How does osteoporosis occur

Osteoporosis, or bone loss, occurs when the process of bone breakdown and bone formation gets out of balance. The cells that cause bone breakdown (osteoclasts) start to make canals and holes in the bone faster than the cells that cause bone formation (osteoblasts) can make new bone to fill in the holes. The bone becomes

Figure 3 Microscopic view of osteoporotic bone. Courtesy of the National Association of Nurse Practitioners in Women's Health (NPWH).

fragile and more likely to break. Figure 3 shows a microscopic view of weak bone and surrounding holes.

When bone has to give up some of its calcium to ensure that blood levels of calcium stay normal, bone is weakened by the loss of calcium. The weakening of bone by its loss of calcium also leads to osteopenia and osteoporosis.

Taking in extra calcium and vitamin D alone will not prevent osteoporosis. Because of the way bone develops, the mechanical stress on bone caused by exercise is also important for preventing osteoporosis. The less you exercise, the less the osteoblasts work to make new bone. You need both weight-bearing and resistive exercise to promote strong bones (see Questions 43 and 44).

When the body has not formed adequate bone during childhood and young adulthood, the lack of bone mass

Resistive exercise

Type of activity that pushes and pulls muscles to strengthen them: examples are swimming, biking, and weight-lifting.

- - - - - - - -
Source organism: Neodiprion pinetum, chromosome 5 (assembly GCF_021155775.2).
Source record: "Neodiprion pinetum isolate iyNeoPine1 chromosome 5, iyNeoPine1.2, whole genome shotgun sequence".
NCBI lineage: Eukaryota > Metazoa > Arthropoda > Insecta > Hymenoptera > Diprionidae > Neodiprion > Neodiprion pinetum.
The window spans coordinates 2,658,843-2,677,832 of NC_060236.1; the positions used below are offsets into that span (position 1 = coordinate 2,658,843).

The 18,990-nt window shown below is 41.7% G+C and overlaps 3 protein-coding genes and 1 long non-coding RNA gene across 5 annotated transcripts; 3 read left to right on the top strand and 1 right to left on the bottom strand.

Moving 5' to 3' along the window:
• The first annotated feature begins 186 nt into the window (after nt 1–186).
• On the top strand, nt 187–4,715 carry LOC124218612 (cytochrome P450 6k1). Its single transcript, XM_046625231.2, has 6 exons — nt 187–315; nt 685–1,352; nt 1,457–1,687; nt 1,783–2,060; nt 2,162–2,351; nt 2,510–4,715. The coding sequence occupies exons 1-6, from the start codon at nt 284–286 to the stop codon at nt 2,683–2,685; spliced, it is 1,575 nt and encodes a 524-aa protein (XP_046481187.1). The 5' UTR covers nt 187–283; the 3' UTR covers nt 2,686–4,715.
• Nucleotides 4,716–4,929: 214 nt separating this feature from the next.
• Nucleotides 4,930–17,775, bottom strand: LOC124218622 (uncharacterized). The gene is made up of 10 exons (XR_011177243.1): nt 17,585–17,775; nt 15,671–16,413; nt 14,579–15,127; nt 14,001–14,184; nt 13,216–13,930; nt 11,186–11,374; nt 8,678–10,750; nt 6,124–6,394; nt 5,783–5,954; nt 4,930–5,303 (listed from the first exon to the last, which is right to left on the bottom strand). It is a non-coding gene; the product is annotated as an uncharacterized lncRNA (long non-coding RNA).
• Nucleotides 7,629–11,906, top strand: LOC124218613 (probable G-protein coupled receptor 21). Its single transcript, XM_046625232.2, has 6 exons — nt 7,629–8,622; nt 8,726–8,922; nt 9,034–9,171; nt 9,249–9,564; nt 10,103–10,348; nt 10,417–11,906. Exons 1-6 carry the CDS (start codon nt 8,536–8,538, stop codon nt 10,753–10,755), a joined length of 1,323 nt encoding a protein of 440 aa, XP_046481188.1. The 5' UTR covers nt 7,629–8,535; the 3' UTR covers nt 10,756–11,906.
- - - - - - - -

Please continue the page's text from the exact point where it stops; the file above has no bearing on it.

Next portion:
Bone mass

The volume, density, or quantity of bone.

is also termed osteoporosis or osteopenia, depending on how frail the bones are. Even if your bones are not so frail that you have osteopenia or osteoporosis, not reaching peak bone mass in your youth makes osteoporosis more likely to occur. The reason that building strong bones in childhood is so important is that if a young adult does not have peak bone mass, osteoporosis is more likely to develop despite preventive measures taken later in life.

Collagen

A protein substance used by osteoblasts to make new bone and keep teeth strong. Also found in connective tissue such as skin, tendons, and ligaments throughout the body.

Cartilage

Rubbery connective tissue that is found in joints and the outer ear.

Bone modeling

A process that takes place in childhood and adolescence where new bone is developed at one site and old bone at another site within the same bone is destroyed at the same time.

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